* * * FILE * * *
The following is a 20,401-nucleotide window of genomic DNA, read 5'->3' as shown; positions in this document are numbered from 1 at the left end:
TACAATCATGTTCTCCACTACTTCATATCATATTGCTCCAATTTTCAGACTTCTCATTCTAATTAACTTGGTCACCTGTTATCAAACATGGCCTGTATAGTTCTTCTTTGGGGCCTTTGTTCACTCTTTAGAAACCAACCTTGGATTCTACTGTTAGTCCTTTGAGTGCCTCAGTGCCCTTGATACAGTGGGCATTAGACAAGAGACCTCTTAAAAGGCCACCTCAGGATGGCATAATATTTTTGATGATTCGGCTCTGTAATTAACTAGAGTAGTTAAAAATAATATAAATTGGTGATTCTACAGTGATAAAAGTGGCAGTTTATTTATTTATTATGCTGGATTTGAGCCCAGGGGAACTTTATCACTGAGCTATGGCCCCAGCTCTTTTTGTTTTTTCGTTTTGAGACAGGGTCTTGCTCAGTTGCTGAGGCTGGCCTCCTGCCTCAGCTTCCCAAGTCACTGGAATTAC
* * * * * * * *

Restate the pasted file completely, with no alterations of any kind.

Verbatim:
The following is a 20,401-nucleotide window of genomic DNA, read 5'->3' as shown; positions in this document are numbered from 1 at the left end:
TACAATCATGTTCTCCACTACTTCATATCATATTGCTCCAATTTTCAGACTTCTCATTCTAATTAACTTGGTCACCTGTTATCAAACATGGCCTGTATAGTTCTTCTTTGGGGCCTTTGTTCACTCTTTAGAAACCAACCTTGGATTCTACTGTTAGTCCTTTGAGTGCCTCAGTGCCCTTGATACAGTGGGCATTAGACAAGAGACCTCTTAAAAGGCCACCTCAGGATGGCATAATATTTTTGATGATTCGGCTCTGTAATTAACTAGAGTAGTTAAAAATAATATAAATTGGTGATTCTACAGTGATAAAAGTGGCAGTTTATTTATTTATTATGCTGGATTTGAGCCCAGGGGAACTTTATCACTGAGCTATGGCCCCAGCTCTTTTTGTTTTTTCGTTTTGAGACAGGGTCTTGCTCAGTTGCTGAGGCTGGCCTCCTGCCTCAGCTTCCCAAGTCACTGGAATTAC